In the Garden:
Southwestern Deserts
September, 2009
Regional Report

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Deciduous vitex tree blooms in white, pink, or lavender.

Cool Off (or Warm Up) With Trees

Summer in the low desert is not a good time for digging a tree planting hole, in my opinion. It is better to lay low with a glass of lemonade and maybe a tiny hand-held fan if you can't find anyone willing to wave a palm frond over you. But summer is a good time to study sun exposures around your landscape and decide if adding a tree or two would be a worthy project come fall. Strategically placed trees help keep your house cool in summer and warm in winter thus reducing air conditioning and heating costs. Savings can be substantial depending on where you live, current tree coverage, and so on.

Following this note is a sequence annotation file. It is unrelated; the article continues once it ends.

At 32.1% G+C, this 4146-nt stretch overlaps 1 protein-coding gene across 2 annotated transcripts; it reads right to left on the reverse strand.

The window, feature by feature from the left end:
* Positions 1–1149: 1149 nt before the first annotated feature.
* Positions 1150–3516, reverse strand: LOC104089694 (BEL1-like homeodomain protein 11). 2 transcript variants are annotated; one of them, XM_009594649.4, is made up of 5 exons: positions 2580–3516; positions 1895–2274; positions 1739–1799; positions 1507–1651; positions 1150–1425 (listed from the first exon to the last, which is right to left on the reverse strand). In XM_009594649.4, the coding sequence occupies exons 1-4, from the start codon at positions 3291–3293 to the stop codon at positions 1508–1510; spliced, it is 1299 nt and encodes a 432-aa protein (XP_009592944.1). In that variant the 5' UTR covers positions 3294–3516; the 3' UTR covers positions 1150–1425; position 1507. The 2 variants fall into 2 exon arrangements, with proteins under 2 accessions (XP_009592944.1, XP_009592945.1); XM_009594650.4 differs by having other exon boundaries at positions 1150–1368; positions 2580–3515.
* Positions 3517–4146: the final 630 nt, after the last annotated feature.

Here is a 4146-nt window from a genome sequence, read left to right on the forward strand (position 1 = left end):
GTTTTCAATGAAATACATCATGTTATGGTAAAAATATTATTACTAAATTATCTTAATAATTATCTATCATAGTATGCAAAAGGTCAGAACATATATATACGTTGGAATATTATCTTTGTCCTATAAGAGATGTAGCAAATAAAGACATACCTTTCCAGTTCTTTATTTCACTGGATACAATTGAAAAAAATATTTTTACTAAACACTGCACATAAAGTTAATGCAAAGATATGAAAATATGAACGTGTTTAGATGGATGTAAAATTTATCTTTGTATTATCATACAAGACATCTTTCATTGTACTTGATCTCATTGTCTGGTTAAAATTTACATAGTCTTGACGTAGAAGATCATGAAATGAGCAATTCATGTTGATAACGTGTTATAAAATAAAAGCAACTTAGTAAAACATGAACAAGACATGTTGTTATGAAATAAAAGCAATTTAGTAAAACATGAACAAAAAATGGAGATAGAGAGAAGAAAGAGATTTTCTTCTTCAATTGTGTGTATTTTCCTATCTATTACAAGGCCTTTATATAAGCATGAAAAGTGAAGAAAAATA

Most heat gain indoors comes from sunlight striking glass windows and patio doors on the east and west sides of the house. Trees can block 50 to 80 percent of this solar radiation. In the low desert, summer's western exposures are grueling in the afternoon. If you can afford just one tree, you'll get the most bang for your buck from energy savings by shielding west-facing windows and glass patio doors. Eastern exposures, with morning sun heating up the home at the crack of dawn, should be your next priority for a tree.

Deciduous trees drop their leaves when the weather turns cold, which allows the sun's rays to shine through bare branches, making deciduous trees a good choice for the east side of the home. In winter, when trees are bare, the morning sun can warm the house as you start the day; in summer when you don't want the house to heat up, the foliage blocks the sun. Either deciduous or evergreen trees work for the west side, although because desert dwellers live with more months of hot temperatures than cold, evergreen trees typically provide greater cost savings on utility bills.

Select trees based on their mature height and width so they won't outgrow their space in your landscape. Take into consideration overhead utility wires, roof tops and neighbors' property lines. Your goal is to allow the tree to grow to its full canopy size without having to prune it back to avoid obstructions.


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